Playwright Charles Messina’s a room of my own, (10 year-old Carl Morelli’s request to Santa Claus), is so convincing, you’ll feel like a fly on the wall. Insults, accusations, and bigoted remarks laced with heavily New York-accented expletives are lobbed with the speed and precision of Jai alai. One can almost see them ricochet. Vehemence with which this Italian American family communicates is natural to them. It neither indicates special fury nor belies affection. Much is unconsciously funny.
Joli Tribuzio, Mario Cantone, Johnny Tammaro
A wonderfully manifest, shabby, studio walk-up in Greenwich Village (Brian Dudkiewicz- Scenic Design/Addison Heeren-Props) is cheaply decked out for Christmas. It’s home to Peter Morelli (Johnny Tammaro), unemployed at 40 after “a small heart attack,” his wife Dotty, who works at a bakery (Joli Tribuzio), and their children, teenage? Jeannie (Kendra Jain) and precocious, young Carl (Nico Bustamante).
The kids’ mouths, it should be noted, are as fluently foul as their parents.’ Jean shares a daybed with her mom, Carl sleeps on a convertible couch with pop. Privacy is a word in the dictionary; boundary is not. Dotty’s effusive, gay brother, Jackie (Mario Cantone), lives upstairs when he’s not “visiting.”
Framing may sound cliché, but Messina has conceived people with so much specificity and humanity one is drawn in and, eyebrow raised, happily remains. An extremely entertaining piece realized by a solid ensemble.
Ralph Macchio, Nico Bustamante
The Morellis (Jackie, and eventually Aunt Jean) are acting a play by grown up Carl (Ralph Macchio of Karate Kid fame playing an everyman) who, laptop in hand, speaks to the audience, rails at his oblivious family, and occasionally interacts with his younger self.
Neither Pete nor Dotty has paid Carl’s convent school tuition in almost two years. The head nun’s request for overdue term remittance is a revelation to Pete. Dotty asserts inaccuracy. “You takin’ the word of a freakin’ nun over your own wife?!” In reality, a series of concocted sob stories has made the institution lenient. Peter backs up in presumed habitual path of least resistance.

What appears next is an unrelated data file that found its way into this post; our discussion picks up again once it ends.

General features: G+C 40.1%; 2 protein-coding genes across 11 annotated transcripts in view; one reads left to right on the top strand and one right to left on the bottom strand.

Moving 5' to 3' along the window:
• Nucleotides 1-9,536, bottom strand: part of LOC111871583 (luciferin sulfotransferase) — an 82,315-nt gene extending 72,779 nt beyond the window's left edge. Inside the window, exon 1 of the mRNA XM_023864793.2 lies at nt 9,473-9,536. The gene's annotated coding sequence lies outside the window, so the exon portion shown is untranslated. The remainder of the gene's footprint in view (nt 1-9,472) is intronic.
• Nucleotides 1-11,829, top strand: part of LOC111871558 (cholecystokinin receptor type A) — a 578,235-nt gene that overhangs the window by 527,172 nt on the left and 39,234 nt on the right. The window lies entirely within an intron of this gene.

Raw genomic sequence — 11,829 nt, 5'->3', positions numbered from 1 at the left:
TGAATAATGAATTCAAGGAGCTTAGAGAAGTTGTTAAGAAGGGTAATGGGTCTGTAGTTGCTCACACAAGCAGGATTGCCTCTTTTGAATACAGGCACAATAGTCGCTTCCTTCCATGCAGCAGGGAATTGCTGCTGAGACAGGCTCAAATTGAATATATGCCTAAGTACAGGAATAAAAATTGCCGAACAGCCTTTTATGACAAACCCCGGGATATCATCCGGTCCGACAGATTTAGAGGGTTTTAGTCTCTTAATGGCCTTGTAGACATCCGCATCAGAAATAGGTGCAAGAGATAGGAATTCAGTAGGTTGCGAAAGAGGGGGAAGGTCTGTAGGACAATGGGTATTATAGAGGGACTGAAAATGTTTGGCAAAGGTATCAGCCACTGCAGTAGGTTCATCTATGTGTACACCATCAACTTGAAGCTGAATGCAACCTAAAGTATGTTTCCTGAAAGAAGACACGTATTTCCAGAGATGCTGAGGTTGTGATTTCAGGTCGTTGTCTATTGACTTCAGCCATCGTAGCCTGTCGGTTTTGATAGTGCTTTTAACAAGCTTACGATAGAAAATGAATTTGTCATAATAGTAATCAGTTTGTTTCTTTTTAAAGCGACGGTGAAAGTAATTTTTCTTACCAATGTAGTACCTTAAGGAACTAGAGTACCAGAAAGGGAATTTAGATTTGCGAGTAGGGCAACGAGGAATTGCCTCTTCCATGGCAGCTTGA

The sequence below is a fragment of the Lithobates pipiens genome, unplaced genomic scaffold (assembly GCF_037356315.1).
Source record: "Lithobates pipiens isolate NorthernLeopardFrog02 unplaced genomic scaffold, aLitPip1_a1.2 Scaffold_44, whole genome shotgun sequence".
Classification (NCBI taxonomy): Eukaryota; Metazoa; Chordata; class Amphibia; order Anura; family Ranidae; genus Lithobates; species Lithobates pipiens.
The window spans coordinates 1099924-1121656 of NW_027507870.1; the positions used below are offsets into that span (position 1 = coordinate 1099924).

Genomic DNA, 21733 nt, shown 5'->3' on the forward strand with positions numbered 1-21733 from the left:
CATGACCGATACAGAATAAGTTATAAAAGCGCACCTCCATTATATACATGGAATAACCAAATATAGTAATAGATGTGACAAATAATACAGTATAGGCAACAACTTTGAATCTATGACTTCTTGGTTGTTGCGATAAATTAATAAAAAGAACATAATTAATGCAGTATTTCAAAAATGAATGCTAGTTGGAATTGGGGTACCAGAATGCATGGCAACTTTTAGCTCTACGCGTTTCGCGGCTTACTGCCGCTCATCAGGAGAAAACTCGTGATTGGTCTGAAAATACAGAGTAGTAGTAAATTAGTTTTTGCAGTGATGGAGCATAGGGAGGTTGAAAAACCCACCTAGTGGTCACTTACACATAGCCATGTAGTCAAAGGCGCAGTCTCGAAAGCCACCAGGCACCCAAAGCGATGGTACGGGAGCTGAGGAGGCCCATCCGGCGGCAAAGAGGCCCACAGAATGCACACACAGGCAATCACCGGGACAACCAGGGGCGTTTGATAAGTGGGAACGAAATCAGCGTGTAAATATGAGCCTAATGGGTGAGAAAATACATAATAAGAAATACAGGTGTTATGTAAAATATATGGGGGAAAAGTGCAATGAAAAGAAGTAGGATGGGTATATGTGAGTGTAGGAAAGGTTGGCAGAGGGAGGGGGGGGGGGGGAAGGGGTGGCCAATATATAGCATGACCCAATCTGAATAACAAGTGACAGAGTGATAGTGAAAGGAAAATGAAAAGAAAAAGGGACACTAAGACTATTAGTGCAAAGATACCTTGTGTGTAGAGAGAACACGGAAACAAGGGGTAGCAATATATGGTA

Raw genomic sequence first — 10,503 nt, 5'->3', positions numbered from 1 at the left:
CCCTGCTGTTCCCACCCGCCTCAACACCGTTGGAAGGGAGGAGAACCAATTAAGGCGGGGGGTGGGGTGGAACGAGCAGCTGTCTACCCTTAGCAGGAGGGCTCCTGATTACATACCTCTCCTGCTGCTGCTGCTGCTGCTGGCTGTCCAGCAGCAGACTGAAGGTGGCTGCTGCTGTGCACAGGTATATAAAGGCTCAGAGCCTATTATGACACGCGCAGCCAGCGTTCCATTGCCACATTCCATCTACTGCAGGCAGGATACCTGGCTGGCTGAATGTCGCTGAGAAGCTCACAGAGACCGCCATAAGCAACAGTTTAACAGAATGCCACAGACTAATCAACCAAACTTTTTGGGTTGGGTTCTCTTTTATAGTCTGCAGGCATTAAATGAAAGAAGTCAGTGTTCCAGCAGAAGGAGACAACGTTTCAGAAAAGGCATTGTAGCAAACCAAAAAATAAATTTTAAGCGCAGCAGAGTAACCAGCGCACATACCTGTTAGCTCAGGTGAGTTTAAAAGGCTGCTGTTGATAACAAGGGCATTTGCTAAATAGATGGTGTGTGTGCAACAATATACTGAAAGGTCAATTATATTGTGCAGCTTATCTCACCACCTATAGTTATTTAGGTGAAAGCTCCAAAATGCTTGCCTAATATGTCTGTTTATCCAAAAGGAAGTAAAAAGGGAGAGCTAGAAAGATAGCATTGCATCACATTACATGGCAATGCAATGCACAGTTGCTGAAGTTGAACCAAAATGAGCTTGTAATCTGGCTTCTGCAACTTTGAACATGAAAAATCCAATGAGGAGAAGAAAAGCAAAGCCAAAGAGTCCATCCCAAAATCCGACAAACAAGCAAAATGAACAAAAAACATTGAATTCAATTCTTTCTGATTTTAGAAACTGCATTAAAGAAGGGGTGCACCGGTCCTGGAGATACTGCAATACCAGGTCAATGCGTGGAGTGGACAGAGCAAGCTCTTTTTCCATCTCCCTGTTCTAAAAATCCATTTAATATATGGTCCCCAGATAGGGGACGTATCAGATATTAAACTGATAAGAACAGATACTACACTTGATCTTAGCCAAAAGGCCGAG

Adult Carl would prefer his parents seen in a better light but almost immediately loses control of narration. “Are you going to tell the truth?” young Carl accuses adult Carl. “I’m going to tell my truth,” is the response.
Mario Cantone’s Jackie is whole and fabulous. Having established the persona on Sex and The City, if not before, the actor has developed him to fine art. Entering in white pants and a lavender t-shirt emblazoned with Doris Day. (Costumes by Catherine Siracusa are terrific.) Dotty’s brother is, to say the least, expansive. Though sarcasm abounds elsewhere, almost all the actual humor emanates from, or is illuminated by this character. “Dear God, I should’ve moved to San Francisco when I had the chance!” He’s mindlessly coarse, but, grounded, manages to be the heart and conscience of the dysfunctional Morellis. Cantone keeps him sympathetic.
Nico Bustamante, Kendra Jain, Mario Cantone
We experience daily travails – poverty, rotten neighbors, the absence of adult sex “Commn’ I’ll be quick; ‘Om all backed up!” (Peter). Jackie is visited by mom’s ghost. Dotty is lifting from the shop till. Pete’s concern is meatballs (he does the cooking.) The kids hold their own despite constant yelling and easily misinterpreted sallies. Christmas is minimal but with a little handy shoplifting by mom, manages to pacify the kids. Jackie’s holiday bathrobe is to die for.
When a surprise New Year’s Eve guest turns everything upside-down, Dotty has the opportunity to change their lives, yet…
Joli Tribuzio (Dotty) is marvelous. She inhabits this role with nerve-fraying surety. Every tone, gesture, and crack feels natural. Impatience is infectious, fury palpable; plotting darkly credible.
Liza Vann (Jean Morelli) brings gravitas to the piece with a steady hand. One feels her character’s purpose, resolution and pain. Vann imbues Jean with speech and mannerisms embodying her different life as much as anything scripted.
Nico Bustamante (young Carl) swears with ease, reacts believably, and transitions in and out of the play with impactful lack of ceremony.
Direction by Charles Messina is remarkable. The kids surprisingly appear from beneath blankets where they’ve hidden though early dialogue – a nifty conceit. Both adult and child Carl, suffering from a delicate stomach, drink directly from bottles of Pepto-Bismol. Expressions are often priceless without seeming manufactured. Both pathos and comedy are wisely played straight to their best advantage. The small stage appears larger for almost continuous action, including a choreographed disco number. Flare-ups erupting out of already heated conversation manage distinction.
Photos by Ben Strothmann
Opening: Back Mario Cantone, Joli Tribuzio, Johnny Tammaro, Kendra Jain
Front: Nico Bustamante, Ralph Macchio
a room of my own
Written and Directed by Charles Messina
Abingdon Theatre Company
312 West 36th Street
Through March 13, 2016